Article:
One Foot In, One Foot Out

…You put your right foot in,

You put your right foot out,

You put your right foot in,

And you turn yourself about,

You do the hokey-pokey,

And you turn yourself around,

That’s what it’s all about!

I can’t follow my pal HB Ando’s ode to Bon Jovi, but I sure can remember a song from early childhood. The problem is that what mimics a nursery school rhyme also best describes the play of the Atlanta Hawks lately.  While injuries have taken a toll, this team has learned how to win with a key player, starter, or reserve out of the action. What’s frustrating is the lack of consistency, sometimes on both ends of the court, and the love/hate relationship the Hawks seem to have with the inside game.

It’s not like it’s a secret or anything. The Hawks have a dynamic starting backcourt duo which they’ve made the focal point of their entire offense, and the rest of the league knows it. We have one scorer/combo guard to back up the two starting guards. Sometimes this offensive system/design works. Sometimes it doesn’t. And when it doesn’t, it REALLY doesn’t. Most good teams are able to shoot and score from the outside, but they understand the need to score inside. So it is with most good coaches. The only exceptions tend to be teams like Golden State and New York, and coaches like Nelson and D’Antoni. Guys like that are unique, and so are their offenses, which are also dependant on certain types of players.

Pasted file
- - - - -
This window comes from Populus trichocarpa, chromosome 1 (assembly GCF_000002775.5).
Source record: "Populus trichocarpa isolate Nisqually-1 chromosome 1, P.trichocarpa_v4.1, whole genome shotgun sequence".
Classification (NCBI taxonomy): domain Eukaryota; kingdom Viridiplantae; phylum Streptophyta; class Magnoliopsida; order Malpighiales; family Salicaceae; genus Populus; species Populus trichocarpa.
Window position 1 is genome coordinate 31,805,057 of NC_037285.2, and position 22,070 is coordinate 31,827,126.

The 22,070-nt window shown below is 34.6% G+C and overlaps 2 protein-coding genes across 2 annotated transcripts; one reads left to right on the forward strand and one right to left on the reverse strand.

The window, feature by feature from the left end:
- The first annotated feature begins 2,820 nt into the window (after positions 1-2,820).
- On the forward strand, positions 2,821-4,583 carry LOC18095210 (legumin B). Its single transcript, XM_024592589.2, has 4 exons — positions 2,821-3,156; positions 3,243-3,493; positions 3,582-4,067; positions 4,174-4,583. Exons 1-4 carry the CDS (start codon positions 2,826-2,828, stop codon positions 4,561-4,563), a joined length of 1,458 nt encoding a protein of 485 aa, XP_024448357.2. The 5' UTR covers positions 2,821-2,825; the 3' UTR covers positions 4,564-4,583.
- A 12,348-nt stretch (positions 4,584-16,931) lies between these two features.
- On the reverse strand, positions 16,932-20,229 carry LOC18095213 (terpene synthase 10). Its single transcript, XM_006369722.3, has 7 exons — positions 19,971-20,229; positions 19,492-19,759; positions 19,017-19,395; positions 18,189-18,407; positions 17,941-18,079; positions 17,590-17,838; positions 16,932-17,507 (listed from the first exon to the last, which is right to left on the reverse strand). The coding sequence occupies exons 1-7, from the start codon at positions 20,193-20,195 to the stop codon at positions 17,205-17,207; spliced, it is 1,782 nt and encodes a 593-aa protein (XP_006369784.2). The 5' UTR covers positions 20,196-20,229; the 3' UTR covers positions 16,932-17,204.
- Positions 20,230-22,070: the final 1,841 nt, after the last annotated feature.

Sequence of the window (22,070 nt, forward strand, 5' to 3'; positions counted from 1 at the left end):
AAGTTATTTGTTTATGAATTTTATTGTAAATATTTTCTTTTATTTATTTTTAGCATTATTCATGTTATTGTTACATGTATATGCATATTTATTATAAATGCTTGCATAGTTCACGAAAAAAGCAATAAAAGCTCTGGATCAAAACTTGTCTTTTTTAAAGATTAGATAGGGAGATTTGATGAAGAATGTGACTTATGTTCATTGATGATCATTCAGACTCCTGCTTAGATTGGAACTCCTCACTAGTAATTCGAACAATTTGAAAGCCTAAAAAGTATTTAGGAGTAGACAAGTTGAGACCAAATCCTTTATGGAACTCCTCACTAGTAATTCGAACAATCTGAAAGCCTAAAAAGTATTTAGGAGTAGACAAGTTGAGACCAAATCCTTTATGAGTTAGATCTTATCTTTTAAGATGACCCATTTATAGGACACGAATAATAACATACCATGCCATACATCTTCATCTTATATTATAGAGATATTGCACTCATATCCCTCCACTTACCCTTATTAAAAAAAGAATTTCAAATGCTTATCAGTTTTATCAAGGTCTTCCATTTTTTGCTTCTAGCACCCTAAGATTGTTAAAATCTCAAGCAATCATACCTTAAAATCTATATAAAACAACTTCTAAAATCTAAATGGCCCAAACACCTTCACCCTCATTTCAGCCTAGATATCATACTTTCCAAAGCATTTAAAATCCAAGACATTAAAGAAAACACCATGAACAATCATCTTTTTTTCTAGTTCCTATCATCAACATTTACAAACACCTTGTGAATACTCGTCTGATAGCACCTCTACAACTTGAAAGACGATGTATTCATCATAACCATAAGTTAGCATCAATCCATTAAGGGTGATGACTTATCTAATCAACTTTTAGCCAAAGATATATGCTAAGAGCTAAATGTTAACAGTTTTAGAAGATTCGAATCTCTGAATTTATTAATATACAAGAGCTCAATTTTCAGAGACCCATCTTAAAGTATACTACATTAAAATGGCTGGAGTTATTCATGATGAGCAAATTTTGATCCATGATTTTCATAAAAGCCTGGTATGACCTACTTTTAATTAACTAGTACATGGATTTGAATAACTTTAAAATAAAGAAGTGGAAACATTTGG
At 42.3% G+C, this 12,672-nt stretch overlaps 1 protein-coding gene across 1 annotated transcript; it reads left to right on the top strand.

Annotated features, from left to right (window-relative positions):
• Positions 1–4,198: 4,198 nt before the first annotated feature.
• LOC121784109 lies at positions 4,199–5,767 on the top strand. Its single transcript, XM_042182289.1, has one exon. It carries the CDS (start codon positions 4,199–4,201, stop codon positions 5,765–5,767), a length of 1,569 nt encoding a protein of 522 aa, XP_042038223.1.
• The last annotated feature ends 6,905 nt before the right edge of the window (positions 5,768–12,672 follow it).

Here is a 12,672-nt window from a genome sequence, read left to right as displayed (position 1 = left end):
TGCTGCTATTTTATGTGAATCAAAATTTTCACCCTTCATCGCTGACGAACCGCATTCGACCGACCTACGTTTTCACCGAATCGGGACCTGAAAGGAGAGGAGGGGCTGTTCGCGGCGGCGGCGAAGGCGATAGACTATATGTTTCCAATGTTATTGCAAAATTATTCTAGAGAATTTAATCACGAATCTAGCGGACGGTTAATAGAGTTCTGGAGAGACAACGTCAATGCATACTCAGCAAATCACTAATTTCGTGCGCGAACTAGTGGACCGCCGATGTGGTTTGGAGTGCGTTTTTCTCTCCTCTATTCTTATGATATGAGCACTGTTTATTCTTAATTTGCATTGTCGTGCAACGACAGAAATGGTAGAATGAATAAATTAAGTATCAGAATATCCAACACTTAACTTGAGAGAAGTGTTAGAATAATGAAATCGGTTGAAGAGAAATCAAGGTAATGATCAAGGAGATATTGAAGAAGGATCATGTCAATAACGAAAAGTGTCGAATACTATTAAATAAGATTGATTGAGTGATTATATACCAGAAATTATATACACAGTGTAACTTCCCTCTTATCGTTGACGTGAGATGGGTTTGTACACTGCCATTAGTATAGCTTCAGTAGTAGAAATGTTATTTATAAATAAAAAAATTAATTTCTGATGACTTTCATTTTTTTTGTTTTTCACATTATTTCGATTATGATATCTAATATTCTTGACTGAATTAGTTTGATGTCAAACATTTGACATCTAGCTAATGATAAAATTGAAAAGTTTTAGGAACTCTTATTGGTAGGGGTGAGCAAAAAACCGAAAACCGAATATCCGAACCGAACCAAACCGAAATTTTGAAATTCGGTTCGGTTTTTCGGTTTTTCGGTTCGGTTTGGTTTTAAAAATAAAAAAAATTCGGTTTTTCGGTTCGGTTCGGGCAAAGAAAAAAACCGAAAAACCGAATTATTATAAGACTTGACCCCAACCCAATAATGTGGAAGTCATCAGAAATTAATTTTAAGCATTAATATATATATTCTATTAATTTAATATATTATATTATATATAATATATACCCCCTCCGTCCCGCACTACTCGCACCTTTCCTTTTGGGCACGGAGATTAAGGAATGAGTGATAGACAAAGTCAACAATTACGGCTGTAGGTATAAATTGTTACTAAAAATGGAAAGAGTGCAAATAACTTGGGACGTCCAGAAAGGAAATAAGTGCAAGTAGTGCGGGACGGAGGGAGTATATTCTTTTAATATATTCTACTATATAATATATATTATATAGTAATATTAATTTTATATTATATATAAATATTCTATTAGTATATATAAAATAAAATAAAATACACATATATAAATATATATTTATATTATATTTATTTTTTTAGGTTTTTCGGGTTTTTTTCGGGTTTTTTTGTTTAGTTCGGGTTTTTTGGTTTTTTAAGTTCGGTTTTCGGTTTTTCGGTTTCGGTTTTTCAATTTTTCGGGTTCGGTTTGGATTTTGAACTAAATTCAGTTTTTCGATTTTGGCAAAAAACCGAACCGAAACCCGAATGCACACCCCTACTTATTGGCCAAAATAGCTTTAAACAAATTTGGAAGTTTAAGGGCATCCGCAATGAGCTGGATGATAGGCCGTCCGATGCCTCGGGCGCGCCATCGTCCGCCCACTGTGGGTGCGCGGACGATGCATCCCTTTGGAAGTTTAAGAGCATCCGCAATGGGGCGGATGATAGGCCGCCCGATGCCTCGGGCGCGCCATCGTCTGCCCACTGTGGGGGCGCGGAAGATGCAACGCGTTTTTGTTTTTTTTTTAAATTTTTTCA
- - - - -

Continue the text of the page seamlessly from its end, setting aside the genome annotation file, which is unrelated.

The Hawks have been roundly criticized for not having that scoring inside presence, and rightfully so. But has it been a lack of personnel or a lack of something else?

Unfortunately, Horford has missed the last several games (8, I believe) due to injury, but his scoring has gone up a bit this year, and his moves are a little better than before. Josh Smith has proven that when he’s focused (which has been a lot lately) and when he’s given the ball in the right place, he can really hurt teams. Fans (and probably players and coaches) have yelled and screamed for him to quit hanging out on the perimeter, taking lazy, uncontested jumpers, and the man has responded by doing his work inside on a variety of hooks, drives, finger rolls, and vicious dunks. He’s raised his field goal percentage to a career high 49%. In the month of January, Josh has recorded 20+ point performances in 7 of 13 games, with 17 and 19 point contributions in 2 others. A couple of 13 point performances, an 8-point, and a 14 pointer round out the month. That’s good for 19.2 ppg on 54% shooting for the month. Add Horford’s 52% shooting and 10.8ppg, and we have something to work with. No inside presence? Two guys beg to differ…